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“Clearly lessons need to be learned” as closure of council run Sprouts nursery to finally face scrutiny

The closure of a council operated nursery will be scrutinised by councillors next week, with questions over the viability and management of the project.

Councillors have been told in a report ahead of the meeting that there are ‘clearly lessons to be learned’ and the recommendations will be based off a note to ‘learn lessons’ – with detail expected on what impact version controlling of documents compared to using Wrexham Council’s childcare team in the childcare project would have had on the viability of the nursery.

Sprouts, which had been based on Rhosddu Road before its closure last September, was deemed unsustainable without support from the local authority.

In July 2017 Wrexham Council’s Forward Work Programme inadvertently revealed that the future viability of the nursery was up for discussion by the executive board – a conversation that later took place in part two (excluding the press and public)

Less than 24 hours after that meeting a letter was sent to parents whose children were in Sprouts, confirming that a decision had been made to close the facility.

The nursery was opened in 2015 using £155,000 of funding awarded to Wrexham Council through a Welsh Government Vibrant and Viable Places (VVP) grant. A further £90,000 was allocated to the project by the council.

Shortly after the closure was confirmed, Cllr Marc Jones, who represents the Grosvenor ward, submitted a topic request form for councillors to explore the reasons behind the closure and to “learn lessons” from the procedure.

Information requested included:

– Original Submission for VVP Funding
– Welsh Government funding criteria and monitoring arrangements
– Business case for Sprouts
– Wrexham Council contract monitoring arrangements for Sprouts
– Sprouts Project Management
– Management arrangements for Sprouts

Speaking at the time Cllr Jones, who represents the Grosvenor ward, said: “It is important we do scrutinise what happened with Sprouts. It was public money and lessons to be learned. We’ll scrutinise, challenge and find out what wrong.”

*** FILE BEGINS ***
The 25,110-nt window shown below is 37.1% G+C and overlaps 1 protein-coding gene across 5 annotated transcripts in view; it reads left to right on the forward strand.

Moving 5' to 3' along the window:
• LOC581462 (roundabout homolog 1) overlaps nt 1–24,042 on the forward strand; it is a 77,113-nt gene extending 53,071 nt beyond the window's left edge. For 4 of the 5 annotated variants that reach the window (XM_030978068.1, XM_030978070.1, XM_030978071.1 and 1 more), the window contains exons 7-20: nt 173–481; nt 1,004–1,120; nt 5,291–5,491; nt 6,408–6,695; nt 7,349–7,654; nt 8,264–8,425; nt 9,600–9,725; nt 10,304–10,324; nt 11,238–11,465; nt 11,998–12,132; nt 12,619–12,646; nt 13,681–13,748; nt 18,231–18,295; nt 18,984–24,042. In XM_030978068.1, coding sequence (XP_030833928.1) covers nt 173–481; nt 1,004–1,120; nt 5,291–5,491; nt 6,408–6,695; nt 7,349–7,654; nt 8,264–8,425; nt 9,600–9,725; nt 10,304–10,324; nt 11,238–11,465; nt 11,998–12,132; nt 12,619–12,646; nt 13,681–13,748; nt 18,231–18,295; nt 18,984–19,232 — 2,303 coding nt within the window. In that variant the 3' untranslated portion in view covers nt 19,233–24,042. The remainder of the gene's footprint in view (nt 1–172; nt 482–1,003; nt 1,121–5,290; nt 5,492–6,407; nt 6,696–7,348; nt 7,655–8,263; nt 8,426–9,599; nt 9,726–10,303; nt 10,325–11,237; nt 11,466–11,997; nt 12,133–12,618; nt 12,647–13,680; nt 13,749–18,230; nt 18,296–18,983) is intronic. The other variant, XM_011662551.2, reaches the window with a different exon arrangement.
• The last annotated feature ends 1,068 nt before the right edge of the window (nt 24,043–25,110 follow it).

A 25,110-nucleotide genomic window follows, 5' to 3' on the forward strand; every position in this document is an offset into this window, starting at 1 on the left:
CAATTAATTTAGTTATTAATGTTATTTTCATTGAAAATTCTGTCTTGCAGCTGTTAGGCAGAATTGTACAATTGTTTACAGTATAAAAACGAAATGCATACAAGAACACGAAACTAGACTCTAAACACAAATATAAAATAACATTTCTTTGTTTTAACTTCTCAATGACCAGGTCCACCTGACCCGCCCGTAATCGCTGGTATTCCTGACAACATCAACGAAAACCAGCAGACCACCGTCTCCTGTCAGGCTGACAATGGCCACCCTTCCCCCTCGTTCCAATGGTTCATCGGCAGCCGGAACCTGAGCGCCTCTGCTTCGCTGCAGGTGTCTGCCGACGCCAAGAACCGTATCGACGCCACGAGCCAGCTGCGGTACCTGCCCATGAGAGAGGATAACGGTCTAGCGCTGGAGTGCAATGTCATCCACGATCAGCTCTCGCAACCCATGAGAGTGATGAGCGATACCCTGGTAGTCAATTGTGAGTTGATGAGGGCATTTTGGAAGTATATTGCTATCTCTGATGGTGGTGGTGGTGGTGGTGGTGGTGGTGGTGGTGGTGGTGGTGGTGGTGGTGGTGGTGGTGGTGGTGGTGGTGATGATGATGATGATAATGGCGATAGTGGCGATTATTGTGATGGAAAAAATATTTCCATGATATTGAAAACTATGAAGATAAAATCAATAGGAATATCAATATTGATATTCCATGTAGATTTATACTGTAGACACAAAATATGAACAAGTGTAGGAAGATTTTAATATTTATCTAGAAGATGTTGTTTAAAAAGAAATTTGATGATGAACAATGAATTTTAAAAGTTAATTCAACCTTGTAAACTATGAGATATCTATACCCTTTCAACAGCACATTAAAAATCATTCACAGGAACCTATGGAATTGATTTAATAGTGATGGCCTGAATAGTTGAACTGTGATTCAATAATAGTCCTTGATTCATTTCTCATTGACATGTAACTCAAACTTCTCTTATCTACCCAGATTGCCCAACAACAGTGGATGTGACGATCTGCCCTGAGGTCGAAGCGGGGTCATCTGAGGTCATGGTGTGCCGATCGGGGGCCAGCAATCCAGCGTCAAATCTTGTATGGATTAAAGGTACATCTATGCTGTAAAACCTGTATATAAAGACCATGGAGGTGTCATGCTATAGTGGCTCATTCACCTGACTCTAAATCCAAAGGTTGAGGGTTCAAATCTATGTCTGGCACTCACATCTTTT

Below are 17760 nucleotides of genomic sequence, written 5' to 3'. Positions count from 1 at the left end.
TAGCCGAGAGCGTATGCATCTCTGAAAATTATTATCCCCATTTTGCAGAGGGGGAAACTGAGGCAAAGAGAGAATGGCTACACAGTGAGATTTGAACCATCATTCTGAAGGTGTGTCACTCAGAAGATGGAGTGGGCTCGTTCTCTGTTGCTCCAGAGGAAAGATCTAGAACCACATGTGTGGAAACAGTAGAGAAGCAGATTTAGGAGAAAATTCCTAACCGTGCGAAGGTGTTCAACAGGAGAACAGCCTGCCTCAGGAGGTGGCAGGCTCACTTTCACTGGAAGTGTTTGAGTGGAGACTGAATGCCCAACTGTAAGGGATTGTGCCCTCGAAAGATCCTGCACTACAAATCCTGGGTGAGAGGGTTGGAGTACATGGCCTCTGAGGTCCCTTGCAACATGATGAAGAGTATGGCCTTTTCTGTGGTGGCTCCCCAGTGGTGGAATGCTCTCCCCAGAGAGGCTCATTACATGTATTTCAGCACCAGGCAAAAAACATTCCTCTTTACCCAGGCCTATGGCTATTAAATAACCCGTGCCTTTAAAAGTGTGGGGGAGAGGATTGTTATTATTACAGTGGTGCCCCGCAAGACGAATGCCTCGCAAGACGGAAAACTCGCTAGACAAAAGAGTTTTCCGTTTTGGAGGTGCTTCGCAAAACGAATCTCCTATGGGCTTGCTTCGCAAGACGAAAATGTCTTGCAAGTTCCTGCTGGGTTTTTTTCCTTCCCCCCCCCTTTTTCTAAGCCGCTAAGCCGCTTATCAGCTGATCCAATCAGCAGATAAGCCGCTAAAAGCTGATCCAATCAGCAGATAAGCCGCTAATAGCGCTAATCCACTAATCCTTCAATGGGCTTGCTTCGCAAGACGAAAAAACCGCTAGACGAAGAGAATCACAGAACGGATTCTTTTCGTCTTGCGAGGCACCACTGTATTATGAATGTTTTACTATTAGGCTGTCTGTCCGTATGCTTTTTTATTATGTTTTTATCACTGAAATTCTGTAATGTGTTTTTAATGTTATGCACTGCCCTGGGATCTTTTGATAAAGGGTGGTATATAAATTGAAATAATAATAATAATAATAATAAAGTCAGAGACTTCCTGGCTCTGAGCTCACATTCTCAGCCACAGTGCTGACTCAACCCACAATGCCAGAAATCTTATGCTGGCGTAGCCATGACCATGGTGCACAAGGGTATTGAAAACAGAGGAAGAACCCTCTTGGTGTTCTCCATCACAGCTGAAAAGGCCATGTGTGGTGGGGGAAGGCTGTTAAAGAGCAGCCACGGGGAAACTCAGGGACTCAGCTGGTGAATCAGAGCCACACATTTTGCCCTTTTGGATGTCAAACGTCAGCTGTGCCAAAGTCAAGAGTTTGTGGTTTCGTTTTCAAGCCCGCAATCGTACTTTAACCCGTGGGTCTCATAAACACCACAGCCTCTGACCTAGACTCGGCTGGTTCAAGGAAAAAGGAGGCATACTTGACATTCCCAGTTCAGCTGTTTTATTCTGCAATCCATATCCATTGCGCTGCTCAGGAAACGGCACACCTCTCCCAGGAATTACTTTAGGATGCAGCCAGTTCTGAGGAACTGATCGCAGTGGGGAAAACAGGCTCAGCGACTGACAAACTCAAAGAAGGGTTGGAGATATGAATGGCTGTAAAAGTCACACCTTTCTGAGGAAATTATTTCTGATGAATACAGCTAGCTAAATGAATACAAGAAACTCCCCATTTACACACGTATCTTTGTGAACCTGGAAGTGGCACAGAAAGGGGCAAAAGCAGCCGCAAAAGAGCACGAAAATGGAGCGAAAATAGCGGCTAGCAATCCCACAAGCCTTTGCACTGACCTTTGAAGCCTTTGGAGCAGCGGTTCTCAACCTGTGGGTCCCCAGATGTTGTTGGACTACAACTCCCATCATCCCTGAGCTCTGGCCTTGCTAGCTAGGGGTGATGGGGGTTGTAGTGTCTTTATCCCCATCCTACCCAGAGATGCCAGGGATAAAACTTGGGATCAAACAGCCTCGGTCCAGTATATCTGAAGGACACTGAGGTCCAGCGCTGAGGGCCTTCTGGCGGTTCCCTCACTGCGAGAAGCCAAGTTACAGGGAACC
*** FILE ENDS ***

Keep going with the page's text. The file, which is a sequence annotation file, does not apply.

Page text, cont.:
Now 12 months after the topic-request form was submitted, members of the employment, business and investment scrutiny committee will be asked to consider reasons for the closure of the nursery.

Within next week’s report several contributing factors which could have stopped the closure of the nursery have been listed, including the projects “two levels of governance” described as being unhelpful.

The council’s £10 million share of the VVP fund has been split into several departments in recent years, with the likes of the arts, the creation of a town centre masterplan and the creation of a social lettings agency, receiving a share of the regeneration fund.

However it is acknowledged that along with some of the successes of Sprouts and VVP, there are “clearly lessons to be learned which should be considered for the future”.

The Sprouts project itself was managed within the council’s lifelong learning department. But next week’s report states that officers within that department “feel the project could have been delivered more effectively had they better utilised the range of expertise within the council”, a possible ‘lesson’.

It adds: “Whilst it was entirely appropriate for the project to be situated within the lifelong learning department, especially in relation to its remit of training and ‘skills development’, it may have been useful if the childcare provision had been managed in partnership with another team within the childcare field e.g. WCBC’s childcare team or an external partner.”

Another line notes: “Any issues related to management and performance of staff have been addressed in accordance with WCBC policies and procedures.” No detail is given on what performance issues there were.

The report also reveals that: “The business case for Sprouts does not include headings which might be expected within a business case, such as: options, stake holder analysis, affordability, financial information etc.

“Whilst the business case makes clear links with the evidence from the CSA, it does not include any additional/further research (e.g. with the childcare market) to strengthen the initial evidence gathered.

“There is no evidence that further research was undertaken at any point prior to submission of VVP bid or the awarding of grant from Welsh Government.”

The report will be discussed by members of the employment, business and investment scrutiny committee on Wednesday 5th September at 4pm.

You can read the council’s report ahead of next week’s meeting, here.

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